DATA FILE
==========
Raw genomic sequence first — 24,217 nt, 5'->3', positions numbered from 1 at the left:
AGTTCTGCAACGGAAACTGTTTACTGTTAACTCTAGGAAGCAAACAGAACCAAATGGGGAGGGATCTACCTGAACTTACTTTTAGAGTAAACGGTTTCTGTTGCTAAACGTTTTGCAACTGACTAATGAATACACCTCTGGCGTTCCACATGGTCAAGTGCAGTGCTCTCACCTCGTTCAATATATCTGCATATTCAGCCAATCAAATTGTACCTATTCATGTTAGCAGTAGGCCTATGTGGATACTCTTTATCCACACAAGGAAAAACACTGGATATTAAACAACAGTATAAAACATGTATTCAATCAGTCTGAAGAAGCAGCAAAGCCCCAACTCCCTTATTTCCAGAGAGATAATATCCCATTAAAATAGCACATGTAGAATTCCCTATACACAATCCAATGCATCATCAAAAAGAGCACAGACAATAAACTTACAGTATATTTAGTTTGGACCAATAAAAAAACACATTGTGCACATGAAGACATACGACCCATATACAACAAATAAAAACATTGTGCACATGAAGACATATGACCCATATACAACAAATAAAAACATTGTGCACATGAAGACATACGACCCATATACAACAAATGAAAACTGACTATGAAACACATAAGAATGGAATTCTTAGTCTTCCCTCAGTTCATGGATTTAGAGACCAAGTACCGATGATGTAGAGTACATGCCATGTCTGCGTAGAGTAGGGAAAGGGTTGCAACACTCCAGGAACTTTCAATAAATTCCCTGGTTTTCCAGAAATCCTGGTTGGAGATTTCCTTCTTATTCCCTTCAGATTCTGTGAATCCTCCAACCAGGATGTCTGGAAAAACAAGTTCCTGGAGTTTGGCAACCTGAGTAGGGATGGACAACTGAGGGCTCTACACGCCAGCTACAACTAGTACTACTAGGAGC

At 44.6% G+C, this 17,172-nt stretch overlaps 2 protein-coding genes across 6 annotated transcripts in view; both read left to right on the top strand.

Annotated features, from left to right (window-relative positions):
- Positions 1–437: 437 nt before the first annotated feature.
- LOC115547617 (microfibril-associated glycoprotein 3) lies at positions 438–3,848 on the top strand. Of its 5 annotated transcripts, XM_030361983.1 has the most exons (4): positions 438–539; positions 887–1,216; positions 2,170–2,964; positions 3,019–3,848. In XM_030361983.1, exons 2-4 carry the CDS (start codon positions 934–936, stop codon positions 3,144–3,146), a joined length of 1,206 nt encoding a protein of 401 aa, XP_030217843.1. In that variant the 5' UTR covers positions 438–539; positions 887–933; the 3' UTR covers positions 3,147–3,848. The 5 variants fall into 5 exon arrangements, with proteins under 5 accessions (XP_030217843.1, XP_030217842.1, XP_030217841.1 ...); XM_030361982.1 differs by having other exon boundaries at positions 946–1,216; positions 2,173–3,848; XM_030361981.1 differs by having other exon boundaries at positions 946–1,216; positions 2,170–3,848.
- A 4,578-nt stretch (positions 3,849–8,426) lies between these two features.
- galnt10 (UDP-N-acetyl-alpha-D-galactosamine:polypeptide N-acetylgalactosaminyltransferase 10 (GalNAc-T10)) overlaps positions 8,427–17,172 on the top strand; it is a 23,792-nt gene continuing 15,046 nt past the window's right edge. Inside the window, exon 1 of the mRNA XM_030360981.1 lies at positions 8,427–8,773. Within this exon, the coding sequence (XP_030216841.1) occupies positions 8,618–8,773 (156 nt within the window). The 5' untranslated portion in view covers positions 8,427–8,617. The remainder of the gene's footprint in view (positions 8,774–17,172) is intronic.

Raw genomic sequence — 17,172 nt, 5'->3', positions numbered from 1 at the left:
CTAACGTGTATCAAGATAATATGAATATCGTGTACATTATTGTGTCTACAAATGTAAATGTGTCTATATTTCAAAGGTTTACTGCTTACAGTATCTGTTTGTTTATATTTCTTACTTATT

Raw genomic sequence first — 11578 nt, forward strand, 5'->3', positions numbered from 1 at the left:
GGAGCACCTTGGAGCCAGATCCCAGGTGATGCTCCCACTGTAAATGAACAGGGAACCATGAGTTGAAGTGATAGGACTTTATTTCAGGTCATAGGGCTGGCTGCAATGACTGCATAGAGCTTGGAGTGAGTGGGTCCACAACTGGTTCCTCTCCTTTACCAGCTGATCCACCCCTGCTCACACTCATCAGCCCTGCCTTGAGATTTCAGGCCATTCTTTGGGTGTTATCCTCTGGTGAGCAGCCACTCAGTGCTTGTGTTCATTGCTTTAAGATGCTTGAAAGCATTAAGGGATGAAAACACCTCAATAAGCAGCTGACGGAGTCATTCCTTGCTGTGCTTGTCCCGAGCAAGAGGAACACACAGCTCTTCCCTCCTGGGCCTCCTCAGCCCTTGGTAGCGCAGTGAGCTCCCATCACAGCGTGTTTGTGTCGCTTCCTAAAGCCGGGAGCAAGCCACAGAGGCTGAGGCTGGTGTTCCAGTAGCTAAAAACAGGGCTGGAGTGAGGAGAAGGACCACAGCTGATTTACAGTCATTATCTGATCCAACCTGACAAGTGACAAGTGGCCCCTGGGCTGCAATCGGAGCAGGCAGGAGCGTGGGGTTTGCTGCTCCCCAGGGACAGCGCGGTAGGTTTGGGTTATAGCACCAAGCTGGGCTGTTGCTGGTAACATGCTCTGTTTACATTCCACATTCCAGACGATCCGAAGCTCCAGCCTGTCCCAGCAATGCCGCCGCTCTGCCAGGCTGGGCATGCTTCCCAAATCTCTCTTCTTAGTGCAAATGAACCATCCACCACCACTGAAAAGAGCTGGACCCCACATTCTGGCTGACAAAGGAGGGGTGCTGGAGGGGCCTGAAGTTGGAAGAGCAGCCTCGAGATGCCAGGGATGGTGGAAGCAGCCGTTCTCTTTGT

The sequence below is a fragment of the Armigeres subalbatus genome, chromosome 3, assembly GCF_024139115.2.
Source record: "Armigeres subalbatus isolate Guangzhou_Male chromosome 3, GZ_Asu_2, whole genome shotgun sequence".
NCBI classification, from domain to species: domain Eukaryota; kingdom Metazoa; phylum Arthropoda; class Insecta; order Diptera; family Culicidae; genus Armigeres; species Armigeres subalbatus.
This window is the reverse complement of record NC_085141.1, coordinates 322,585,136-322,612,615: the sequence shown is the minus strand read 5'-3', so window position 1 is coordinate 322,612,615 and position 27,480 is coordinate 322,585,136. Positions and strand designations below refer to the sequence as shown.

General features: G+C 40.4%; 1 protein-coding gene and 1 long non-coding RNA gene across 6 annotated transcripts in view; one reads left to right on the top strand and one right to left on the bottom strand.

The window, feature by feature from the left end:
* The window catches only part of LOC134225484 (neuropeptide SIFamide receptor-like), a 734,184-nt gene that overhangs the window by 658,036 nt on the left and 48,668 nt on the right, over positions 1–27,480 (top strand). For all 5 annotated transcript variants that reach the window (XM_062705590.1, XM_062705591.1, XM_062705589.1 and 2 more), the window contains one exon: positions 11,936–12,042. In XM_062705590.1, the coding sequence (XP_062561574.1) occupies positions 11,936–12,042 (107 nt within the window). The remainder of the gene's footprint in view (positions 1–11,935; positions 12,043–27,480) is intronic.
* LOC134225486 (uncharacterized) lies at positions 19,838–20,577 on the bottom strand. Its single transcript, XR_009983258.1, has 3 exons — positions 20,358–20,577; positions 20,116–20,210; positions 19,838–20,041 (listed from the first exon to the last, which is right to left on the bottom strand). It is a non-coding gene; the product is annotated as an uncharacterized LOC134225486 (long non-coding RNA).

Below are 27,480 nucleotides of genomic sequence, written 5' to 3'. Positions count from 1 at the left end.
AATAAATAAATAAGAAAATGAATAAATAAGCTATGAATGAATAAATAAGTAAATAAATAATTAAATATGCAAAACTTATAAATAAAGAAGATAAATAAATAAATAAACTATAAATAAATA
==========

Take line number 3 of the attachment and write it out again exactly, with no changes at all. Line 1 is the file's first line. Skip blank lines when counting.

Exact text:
At 44.6% G+C, this 17,172-nt stretch overlaps 2 protein-coding genes across 6 annotated transcripts in view; both read left to right on the top strand.